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review: SPRING FEST (Echo)

gadrene shelley 3

REVIEW: BOURNEMOUTH SPRING FOLK FESTIVAL

by Cliff Moore

What could be better than a festival with seven top acts over eight hours in one under cover venue with good beer?

This indoor, one-day festival is a brilliant concept that deserves longevity. It wasn’t a sell-out – first years of such events rarely are – but it is to be hoped there was enough spark to ignite numerous repeats.

Paul Burke and the team got this spot on: two stages so nary a gap between acts, excellent sound, a relaxed atmosphere and brilliant performances.

The archetypal ‘man of the people’ folk singer Chris Wood topped the bill – he’d surely top any bill – with his gorgeously crafted and beautifully played tales of Englishness, life, love, loss and football.

This national treasure of a singer is also incredibly funny as he cuts through the drivel of the modern world, dispenses with airy-fairy song concepts and tells it like it is on the streets today as part of his campaign to put the folk back into folk music.

Try YouTubing This Love Won’t Let You Fail, None The Wiser, So Much To Defend, Jerusalem or It’s Only A Friendly if you don’t believe me. An hour of Wood on stage seemed to last 10 minutes.

Mostly West Country-based, the energetic five virtuoso musicians of Gadarene take obscure English compositions and add a dynamic modern twist influenced by everything from rock to reggae to come up with banging dance tunes.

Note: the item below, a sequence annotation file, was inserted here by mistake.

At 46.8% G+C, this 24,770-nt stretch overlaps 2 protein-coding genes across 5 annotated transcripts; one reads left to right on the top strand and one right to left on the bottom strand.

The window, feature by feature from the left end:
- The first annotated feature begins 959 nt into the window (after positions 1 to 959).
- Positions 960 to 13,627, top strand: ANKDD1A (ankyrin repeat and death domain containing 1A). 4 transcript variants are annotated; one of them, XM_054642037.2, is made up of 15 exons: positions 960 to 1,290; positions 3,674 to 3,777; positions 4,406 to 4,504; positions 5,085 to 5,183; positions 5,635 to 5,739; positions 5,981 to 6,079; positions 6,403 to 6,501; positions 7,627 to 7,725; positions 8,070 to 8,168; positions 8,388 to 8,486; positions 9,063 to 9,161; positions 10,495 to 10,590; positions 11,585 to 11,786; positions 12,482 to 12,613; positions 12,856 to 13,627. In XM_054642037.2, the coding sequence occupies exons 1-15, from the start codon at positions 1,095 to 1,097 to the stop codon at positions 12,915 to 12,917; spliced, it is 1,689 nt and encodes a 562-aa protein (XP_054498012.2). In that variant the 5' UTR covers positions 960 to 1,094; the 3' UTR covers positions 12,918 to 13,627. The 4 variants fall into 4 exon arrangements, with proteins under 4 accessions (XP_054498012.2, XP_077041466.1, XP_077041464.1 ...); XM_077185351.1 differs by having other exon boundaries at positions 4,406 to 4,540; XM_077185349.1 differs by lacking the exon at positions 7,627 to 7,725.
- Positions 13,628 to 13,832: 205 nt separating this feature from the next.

No one danced, of course, except Laurel Swift and Matt Norman – but they are in the band and were clogging.

The beautiful voice of Josienne Clarke and astonishing guitaristry of Ben Walker showed exactly why they are British Folk Award winners. They performed their own compositions and covers from Gillian Welch, Fairport and Dolly Parton.

Comparisons with Sandy Denny are not unflattering – and the droll Clarke is hilarious between songs –and the pair are upsetting the staid trad folk applecart with their modern attitude so all is well.

Bournemouth four-piece Fox & The Owl blend rich harmonies and jaunty tunes over the occasional political song and the always reliable Wikkaman collective tell dark and eccentric tales of Dorset.

Purbeck-based Glen Ross sang of migration, cycling and windy days in a breathy voice reminiscent of Colin Blunstone and Hummingbird and the Crow, emerging from the remnants of Fearne, kicked off proceedings.

The Shelley Theatre, loved by everyone who performs there, is being refurbished beyond recognition, but let’s hope the defining quirky, shabby chic remains. And, once the issue of some non-raked auditorium rows is resolved it’ll be even better.


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